We got the red tide sample sheets, collection vials, and some ice, as well as a coyote kennel (serious again) in case we found any sick-looking coyotes. Once we were sure we had everything, we started the trip down island. As soon as we drove onto the beach, you could tell it wasn’t going to be a pleasant 20 miles of driving. The beach was inundated with dead fish. The dead catfish are the ones you need to worry about. Their spines can puncture not only your feet, but car tires! A flat tire is not something you need when you’re twenty miles down island surrounded by dead fish. It was also pretty bumpy driving since the beach hadn’t been driven very much by visitors. As we got close to the 20 mile marker, conditions were just too bad to go any further so we decided the 19 was close enough. We put on our respirators, pulled on the suspenders of our waders over our shoulders, and took our first steps into the tide. To be totally honest, it really wasn’t that bad with all the PPE! The respirator filtered all of the dead fish smell out, as well as the irritants that cause coughing. I was actually able to look around and see the numerous species of fish that had washed up that you would never see otherwise. Some of the washed up fish were also so huge! This is my wader next to one to help with the scale.
Below is a stargazer, a bottom dweller. If you have some time, google them. They’re pretty wild creatures.
Alicia went into the water to a depth of about 2 feet and collected 2 water samples while Charlie did an estimate of how many dead fish there were in 10 square feet.
We also had to note the level of decomposition of the dead fish and our level of irritation. Once we finished this location, we hopped back in the truck and started to drive back up the beach. We stopped again at the 10 mile marker, the 0, the North boundary of the park, and the laguna side of the island. It was encouraging that at each stop there appeared to be fewer dead fish washed up. Hopefully this means the tide is moving south and will clear out soon! When we finished collecting the samples, we brought them back to the lab where we analyzed them.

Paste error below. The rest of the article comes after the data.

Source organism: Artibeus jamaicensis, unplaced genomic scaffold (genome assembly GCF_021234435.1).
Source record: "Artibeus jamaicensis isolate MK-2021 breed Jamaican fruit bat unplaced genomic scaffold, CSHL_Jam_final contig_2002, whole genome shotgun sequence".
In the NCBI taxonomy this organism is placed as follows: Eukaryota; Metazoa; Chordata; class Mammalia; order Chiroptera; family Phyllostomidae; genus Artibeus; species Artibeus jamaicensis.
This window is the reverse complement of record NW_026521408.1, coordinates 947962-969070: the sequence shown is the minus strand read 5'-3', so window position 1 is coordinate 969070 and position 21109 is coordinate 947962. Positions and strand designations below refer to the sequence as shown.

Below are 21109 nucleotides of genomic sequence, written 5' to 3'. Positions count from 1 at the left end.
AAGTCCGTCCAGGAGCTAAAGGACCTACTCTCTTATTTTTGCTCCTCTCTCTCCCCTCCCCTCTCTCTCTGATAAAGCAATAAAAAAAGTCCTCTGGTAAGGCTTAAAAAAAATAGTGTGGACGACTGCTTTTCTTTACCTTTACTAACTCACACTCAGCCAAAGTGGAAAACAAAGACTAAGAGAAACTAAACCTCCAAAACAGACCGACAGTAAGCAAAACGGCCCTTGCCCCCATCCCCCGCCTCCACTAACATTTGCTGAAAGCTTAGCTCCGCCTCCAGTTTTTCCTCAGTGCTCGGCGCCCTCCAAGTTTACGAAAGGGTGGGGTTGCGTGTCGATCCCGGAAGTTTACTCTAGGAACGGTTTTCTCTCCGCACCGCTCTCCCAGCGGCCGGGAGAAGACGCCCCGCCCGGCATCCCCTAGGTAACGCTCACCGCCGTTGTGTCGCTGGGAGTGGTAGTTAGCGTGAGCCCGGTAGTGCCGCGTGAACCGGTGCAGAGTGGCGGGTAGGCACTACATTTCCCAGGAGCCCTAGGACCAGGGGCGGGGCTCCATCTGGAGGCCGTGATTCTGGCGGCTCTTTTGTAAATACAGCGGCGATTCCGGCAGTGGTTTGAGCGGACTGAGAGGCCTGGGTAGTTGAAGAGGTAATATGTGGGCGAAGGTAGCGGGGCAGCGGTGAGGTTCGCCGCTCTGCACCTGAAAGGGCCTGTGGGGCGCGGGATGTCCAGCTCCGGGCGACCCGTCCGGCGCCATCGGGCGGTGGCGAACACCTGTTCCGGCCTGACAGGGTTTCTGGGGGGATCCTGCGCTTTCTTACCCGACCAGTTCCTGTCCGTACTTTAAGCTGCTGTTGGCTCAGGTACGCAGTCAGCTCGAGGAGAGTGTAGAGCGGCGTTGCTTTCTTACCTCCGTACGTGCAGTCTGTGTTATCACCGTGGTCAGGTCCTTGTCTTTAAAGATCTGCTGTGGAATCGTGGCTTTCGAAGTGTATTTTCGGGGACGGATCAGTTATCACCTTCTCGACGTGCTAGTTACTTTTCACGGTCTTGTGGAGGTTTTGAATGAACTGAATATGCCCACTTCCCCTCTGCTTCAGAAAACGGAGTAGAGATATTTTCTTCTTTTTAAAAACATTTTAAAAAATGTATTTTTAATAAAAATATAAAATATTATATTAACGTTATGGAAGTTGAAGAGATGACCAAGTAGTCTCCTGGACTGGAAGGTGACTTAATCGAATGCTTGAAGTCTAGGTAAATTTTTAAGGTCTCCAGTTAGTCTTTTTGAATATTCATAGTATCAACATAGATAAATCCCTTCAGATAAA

We put 1mL of the sample onto a slide and (after some slight spillage and correcting for it) placed it under the microscope. Then we counted. And counted. And counted some more. It took awhile, but we wanted to be thorough and give the most accurate count we could. We determined that at the worst location we sampled, the concentration was over 14,000 cells/mL. For some context, anything more than 1,000 cells/mL is considered high. After we finished sampling we put the vials into the fridge and called it a day.
Overall, this was great experience and I cannot wait to get out into the field with them again! It was nice to get back to my science roots and put my marine bio experience to use! This just goes to show that while we may not be experiencing the best conditions for visitation and can’t be planning too many volunteer activities, there is still plenty to do while we wait it out. And we even discussed some potential uses for volunteers with their daily activities, so this experience is a win-win in my book!